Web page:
Creation of the National Front[edit]

Despite the poor performances of the three candidates donations had poured in from all over the country to help them fight the campaign. This made a deep impression on Chesterton, who had largely been obliged to fund the LEL out of his own pocket.[19] Chesterton had been preoccupied with a legal case over the estate of his financial benefactor, the Chile-based millionaire Robert K. Jeffrey, who had seemingly left two contradictory wills, but Chesterton's fervour for politics had been rekindled by his discovery of the relative ease of funding a political party as well as by the emergence of Edward Martell, a right-wing libertarian who had garnered a reputation as an excellent fund-raiser and whose methods, if not politics, had impressed Chesterton greatly.[21] By the spring of 1966 Chesterton had begun sounding out the likes of Bean, Tyndall and even Jordan about the possibility of building a united front on the far right.[19]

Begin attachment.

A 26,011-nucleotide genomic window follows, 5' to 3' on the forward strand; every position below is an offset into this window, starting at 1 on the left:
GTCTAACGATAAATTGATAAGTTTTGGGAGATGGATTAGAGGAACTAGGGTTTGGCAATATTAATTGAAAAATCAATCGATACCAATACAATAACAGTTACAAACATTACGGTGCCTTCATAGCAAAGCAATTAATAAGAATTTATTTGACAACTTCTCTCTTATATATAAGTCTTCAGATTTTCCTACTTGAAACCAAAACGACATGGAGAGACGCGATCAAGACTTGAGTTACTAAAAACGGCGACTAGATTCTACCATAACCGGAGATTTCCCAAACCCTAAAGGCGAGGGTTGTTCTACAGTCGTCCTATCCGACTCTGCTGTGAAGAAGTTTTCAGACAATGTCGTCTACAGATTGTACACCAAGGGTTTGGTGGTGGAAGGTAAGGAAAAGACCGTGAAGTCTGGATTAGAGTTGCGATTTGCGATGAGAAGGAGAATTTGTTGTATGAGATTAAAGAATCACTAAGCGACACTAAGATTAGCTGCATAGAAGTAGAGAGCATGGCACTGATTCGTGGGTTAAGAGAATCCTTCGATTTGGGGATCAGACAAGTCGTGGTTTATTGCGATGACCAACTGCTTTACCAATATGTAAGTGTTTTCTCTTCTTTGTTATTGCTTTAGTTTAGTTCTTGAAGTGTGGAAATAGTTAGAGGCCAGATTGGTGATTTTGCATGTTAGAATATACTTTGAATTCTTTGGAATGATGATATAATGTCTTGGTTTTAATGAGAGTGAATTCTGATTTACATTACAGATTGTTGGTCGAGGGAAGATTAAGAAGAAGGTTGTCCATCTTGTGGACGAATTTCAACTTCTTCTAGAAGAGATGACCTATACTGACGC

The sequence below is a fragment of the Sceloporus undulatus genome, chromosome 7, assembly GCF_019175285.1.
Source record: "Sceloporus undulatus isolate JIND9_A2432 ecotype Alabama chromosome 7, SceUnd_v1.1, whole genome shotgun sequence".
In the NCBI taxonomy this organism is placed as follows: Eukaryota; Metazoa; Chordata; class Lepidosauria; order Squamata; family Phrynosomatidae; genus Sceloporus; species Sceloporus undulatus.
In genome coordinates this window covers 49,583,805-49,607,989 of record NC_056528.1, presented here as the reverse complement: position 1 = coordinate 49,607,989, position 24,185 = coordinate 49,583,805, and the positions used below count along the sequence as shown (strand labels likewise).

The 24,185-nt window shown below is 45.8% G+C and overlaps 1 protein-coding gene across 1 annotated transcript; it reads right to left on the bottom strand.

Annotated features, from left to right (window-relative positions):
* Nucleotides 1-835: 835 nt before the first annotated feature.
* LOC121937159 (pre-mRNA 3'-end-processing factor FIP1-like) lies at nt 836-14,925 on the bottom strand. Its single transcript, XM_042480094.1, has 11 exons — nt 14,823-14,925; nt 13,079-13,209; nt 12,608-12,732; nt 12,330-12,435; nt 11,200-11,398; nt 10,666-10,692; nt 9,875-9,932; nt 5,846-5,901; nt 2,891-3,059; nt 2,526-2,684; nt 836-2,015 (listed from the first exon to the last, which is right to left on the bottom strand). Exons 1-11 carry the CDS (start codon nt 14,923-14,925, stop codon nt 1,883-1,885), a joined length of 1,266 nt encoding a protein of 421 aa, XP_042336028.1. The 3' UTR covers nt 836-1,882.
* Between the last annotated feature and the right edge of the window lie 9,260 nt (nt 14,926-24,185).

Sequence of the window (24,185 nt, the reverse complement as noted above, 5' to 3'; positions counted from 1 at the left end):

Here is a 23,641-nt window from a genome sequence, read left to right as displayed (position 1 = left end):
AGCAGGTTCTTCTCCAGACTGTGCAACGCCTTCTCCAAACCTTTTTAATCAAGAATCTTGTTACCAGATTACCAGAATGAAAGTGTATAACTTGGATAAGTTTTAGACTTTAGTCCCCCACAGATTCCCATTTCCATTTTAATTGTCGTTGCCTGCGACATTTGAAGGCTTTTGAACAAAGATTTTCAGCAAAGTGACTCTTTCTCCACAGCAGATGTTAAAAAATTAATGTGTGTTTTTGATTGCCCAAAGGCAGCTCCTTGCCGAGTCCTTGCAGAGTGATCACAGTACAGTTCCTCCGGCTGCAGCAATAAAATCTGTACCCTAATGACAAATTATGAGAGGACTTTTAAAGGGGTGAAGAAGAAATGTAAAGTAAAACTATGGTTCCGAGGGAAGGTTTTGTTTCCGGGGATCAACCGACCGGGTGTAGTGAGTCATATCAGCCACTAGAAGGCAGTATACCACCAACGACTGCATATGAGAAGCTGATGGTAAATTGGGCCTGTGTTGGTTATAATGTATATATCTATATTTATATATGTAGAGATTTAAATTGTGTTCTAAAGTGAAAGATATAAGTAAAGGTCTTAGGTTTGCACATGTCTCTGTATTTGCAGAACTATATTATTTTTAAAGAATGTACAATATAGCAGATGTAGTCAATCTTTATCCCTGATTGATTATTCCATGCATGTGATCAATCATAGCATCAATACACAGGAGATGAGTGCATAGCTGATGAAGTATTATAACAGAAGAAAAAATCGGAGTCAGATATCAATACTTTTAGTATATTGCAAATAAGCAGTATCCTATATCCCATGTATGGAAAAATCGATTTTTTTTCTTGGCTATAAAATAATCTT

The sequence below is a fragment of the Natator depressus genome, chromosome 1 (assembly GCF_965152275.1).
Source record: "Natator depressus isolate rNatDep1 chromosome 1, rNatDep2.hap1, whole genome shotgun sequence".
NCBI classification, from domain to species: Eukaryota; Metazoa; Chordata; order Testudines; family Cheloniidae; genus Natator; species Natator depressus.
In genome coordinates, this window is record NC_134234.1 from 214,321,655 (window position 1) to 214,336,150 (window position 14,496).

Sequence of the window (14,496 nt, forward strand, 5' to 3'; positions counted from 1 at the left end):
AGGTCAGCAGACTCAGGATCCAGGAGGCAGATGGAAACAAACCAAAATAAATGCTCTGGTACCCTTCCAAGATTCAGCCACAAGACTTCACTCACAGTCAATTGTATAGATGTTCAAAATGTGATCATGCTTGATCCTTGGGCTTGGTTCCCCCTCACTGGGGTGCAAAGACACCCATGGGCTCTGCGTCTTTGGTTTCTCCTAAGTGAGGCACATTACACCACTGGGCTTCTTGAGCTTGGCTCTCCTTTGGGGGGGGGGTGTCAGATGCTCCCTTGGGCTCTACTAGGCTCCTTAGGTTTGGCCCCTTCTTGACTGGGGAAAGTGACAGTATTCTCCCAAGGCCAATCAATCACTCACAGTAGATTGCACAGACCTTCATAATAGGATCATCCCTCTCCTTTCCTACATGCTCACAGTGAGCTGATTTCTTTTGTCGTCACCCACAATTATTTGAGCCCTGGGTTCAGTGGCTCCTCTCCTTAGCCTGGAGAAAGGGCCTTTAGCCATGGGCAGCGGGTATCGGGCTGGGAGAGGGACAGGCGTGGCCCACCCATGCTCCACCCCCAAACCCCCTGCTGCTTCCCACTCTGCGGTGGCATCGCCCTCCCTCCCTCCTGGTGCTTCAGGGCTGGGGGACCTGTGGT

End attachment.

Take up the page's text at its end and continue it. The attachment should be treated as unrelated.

Chesterton's mood was dampened somewhat by the 1966 general election in which the Labour Party won a convincing victory and anti-immigration candidates lost support, as well as by Rhodesia's exit from the Commonwealth following their Unilateral Declaration of Independence.[22] However it also convinced him that space had opened to the right of the Conservative Party and that the chances were better for a united far right group.[22] The LEL itself however was under threat from the growth of both the Racial Preservation Society and the Monday Club, making the need for a new party that much more urgent.[23] Around this time he flirted with Dr. David Brown of the Racial Preservation Society and his plans to establish a National Democratic Party but he backed away when Brown insisted that the LEL would effectively be turned over to RPS control in this arrangement.[24]